West Virginia Attorney General Patrick Morrisey has gone a notch above pledging to “drain the swamp” during his Senate campaign. “Let’s not just change Washington; let’s blow it up,” the Republican says in an early TV ad, as he drops a mountain on the Capitol dome.
But Morrisey’s outsider campaign cloaks an insider record: Before he was elected attorney general, Morrisey spent eight years as a Washington lobbyist, representing interests including big pharmaceutical companies — a raw subject in a state hit hard by the opioid crisis. The influence industry has rallied to help Morrisey’s campaign, contributing hundreds of thousands of dollars. Morrisey’s wife is also a lobbyist, and their work in D.C. has been the subject of unforgiving attacks from both of Morrisey’s opponents in the Republican Senate primary.
“Morrisey got filthy rich in the swamp lobbying for special interests,” the narrator says in one of Rep. Evan Jenkins’ commercials.
Morrisey has weathered the attacks, leading the field or running a close second in recent public polls of the Republican primary to take on Democratic Sen. Joe Manchin, one of the most vulnerable senators up for reelection this year. The race has attracted national attention as Washington Republicans attempt to derail the candidacy of Don Blankenship, the former coal-mining executive who spent a year in prison for his role in a mine explosion that killed 29 men. But next week’s primary will also test whether GOP voters are willing to send a former lobbyist to Washington, despite President Donald Trump’s vow to curb K Street's influence.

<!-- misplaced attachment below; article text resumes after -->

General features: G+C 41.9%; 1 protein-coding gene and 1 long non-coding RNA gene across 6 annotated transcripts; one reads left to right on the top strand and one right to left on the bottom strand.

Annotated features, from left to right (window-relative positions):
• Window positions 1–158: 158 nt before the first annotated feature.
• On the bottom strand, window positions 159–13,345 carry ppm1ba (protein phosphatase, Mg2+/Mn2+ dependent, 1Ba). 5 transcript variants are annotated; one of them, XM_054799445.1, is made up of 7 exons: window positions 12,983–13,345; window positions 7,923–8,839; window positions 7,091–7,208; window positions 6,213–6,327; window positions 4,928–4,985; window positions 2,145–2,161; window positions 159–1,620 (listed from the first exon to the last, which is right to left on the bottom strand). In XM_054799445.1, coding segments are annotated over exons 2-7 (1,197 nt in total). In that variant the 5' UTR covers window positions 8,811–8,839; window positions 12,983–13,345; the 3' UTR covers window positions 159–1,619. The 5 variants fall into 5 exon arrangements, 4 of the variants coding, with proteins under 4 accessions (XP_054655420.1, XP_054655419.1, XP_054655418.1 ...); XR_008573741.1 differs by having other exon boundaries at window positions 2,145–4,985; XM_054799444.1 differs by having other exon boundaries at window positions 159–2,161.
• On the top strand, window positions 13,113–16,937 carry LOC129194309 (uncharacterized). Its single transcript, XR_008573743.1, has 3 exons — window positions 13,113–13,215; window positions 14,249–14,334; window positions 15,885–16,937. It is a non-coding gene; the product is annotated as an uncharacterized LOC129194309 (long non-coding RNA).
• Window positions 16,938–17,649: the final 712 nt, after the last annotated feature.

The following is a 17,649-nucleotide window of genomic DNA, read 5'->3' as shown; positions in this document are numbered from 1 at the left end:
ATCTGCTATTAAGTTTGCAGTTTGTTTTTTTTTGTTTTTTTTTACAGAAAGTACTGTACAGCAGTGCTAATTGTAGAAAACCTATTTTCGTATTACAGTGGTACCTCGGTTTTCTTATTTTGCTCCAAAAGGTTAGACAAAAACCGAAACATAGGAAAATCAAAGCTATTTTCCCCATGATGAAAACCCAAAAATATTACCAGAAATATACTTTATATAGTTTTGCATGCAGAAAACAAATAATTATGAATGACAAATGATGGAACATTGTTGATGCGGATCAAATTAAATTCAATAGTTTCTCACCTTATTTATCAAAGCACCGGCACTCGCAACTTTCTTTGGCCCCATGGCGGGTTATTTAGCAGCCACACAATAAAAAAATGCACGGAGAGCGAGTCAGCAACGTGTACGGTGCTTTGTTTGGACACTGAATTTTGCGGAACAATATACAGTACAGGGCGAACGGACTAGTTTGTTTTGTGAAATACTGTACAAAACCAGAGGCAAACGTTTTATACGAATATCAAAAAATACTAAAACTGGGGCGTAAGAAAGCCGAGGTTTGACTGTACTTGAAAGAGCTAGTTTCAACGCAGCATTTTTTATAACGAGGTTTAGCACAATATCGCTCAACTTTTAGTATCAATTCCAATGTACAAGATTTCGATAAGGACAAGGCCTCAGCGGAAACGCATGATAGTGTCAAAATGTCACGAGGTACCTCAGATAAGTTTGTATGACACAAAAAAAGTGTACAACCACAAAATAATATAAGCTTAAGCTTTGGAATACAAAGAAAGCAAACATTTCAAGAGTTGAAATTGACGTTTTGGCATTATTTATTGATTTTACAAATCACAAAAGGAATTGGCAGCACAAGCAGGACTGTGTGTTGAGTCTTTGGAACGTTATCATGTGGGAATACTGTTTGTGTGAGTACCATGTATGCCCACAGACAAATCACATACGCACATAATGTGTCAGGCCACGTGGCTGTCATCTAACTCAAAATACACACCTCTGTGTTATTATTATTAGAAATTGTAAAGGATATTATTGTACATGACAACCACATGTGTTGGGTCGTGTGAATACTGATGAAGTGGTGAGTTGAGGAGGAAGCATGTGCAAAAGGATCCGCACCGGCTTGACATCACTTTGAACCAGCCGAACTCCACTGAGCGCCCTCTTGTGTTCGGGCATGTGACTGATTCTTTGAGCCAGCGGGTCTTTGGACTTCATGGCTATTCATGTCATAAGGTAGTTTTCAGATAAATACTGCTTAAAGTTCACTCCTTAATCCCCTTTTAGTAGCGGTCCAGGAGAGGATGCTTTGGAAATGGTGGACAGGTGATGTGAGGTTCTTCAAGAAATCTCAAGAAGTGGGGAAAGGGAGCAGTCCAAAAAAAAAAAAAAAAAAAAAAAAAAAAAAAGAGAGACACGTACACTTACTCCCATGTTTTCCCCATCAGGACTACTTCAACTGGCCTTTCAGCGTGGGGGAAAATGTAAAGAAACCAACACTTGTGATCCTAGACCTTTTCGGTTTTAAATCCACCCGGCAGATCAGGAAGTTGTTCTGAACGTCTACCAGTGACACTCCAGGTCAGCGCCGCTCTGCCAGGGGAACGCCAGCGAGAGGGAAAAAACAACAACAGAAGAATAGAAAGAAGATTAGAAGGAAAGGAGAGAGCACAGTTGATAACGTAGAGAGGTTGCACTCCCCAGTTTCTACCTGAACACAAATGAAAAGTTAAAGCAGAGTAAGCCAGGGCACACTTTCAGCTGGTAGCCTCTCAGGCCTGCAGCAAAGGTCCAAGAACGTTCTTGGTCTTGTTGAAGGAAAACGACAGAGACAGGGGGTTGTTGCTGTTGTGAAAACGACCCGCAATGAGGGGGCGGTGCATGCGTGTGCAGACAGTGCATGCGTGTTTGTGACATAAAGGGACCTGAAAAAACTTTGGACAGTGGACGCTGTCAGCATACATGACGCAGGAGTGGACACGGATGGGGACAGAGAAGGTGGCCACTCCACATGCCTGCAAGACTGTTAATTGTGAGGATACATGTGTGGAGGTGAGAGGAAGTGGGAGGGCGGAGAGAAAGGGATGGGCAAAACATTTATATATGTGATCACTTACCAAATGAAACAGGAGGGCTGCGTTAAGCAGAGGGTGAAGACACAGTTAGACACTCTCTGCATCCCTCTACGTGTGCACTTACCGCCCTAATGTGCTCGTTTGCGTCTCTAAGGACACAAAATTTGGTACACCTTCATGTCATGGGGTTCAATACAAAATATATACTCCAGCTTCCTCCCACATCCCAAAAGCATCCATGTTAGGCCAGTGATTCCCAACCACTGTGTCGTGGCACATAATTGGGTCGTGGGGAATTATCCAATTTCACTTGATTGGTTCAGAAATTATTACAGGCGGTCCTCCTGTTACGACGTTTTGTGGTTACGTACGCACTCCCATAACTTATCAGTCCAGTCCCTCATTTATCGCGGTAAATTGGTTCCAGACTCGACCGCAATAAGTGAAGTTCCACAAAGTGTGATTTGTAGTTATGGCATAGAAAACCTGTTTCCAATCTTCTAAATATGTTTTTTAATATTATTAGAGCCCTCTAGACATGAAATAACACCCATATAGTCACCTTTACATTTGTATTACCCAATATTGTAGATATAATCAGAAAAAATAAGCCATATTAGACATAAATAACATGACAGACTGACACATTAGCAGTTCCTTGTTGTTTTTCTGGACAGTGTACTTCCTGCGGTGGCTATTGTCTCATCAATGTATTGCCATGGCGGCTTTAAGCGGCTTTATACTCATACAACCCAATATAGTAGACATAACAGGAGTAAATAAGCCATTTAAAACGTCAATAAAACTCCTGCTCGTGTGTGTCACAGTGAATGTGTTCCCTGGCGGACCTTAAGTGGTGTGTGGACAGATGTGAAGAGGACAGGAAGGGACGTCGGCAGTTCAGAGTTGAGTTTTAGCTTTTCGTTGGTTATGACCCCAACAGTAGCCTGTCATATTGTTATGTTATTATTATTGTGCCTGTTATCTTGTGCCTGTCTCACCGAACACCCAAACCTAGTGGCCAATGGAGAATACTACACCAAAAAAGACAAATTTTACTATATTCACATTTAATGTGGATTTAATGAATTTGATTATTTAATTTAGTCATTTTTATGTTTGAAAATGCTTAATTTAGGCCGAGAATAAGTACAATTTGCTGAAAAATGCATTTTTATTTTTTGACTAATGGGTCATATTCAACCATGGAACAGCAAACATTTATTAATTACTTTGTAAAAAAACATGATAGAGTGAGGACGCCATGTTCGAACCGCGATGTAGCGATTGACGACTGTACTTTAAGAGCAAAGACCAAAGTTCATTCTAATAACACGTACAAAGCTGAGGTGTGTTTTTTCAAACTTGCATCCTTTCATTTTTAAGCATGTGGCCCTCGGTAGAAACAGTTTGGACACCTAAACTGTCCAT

"It's going to be challenging, because the word 'lobbyist' has such negative connotations," said Cam Savage, a Republican operative who helped run Sen. Todd Young's (R-Ind.) successful 2016 campaign against former Democratic Sen. Evan Bayh, whose work for a Washington law and lobbying firm hindered his campaign.
While Morrisey has tried to deflect attention away from his lobbying past, he has embraced it behind the scenes. Morrisey's campaign raised more than $250,000 from more than 200 current and former registered lobbyists through March 31, according to a POLITICO review of campaign finance records — accounting for nearly 20 percent of his individual donations.
Morrisey has raised even more from corporate and lobbying firm PACs, as well as from people who aren't registered lobbyists but clearly work in Washington's influence industry, such as former Rep. Mike Ferguson (R-N.J.), who heads BakerHostetler’s federal policy team but isn’t registered as a lobbyist. Of the $250,000, roughly $167,000 of it comes from lobbyists who are currently registered.
Many of Morrisey's lobbyist contributors work for health care and pharmaceutical interests, which Morrisey represented during his own years on K Street. They include Rodger Currie, the top lobbyist for Pharmaceutical Research and Manufacturers of America, the powerful trade group for drug companies, who wrote Morrisey's campaign a $2,000 check in December.
Former Rep. David Jolly (R-Fla.), a former lobbyist elected in 2014, said his lobbying background "was definitely an issue that my opponents tried to use to define me" in the race. He was able to overcome those attacks, he said, because he hadn't lobbied for clients that voters found objectionable.
Morrisey represented about 30 clients during his time at two Washington firms, Sidley Austin and King & Spalding, including big pharmaceutical companies such as Bayer, Novartis and Novo Nordisk. If Jolly had represented such clients, he said, he might have had a tougher race.
"These are very fair and legitimate questions," Jolly said.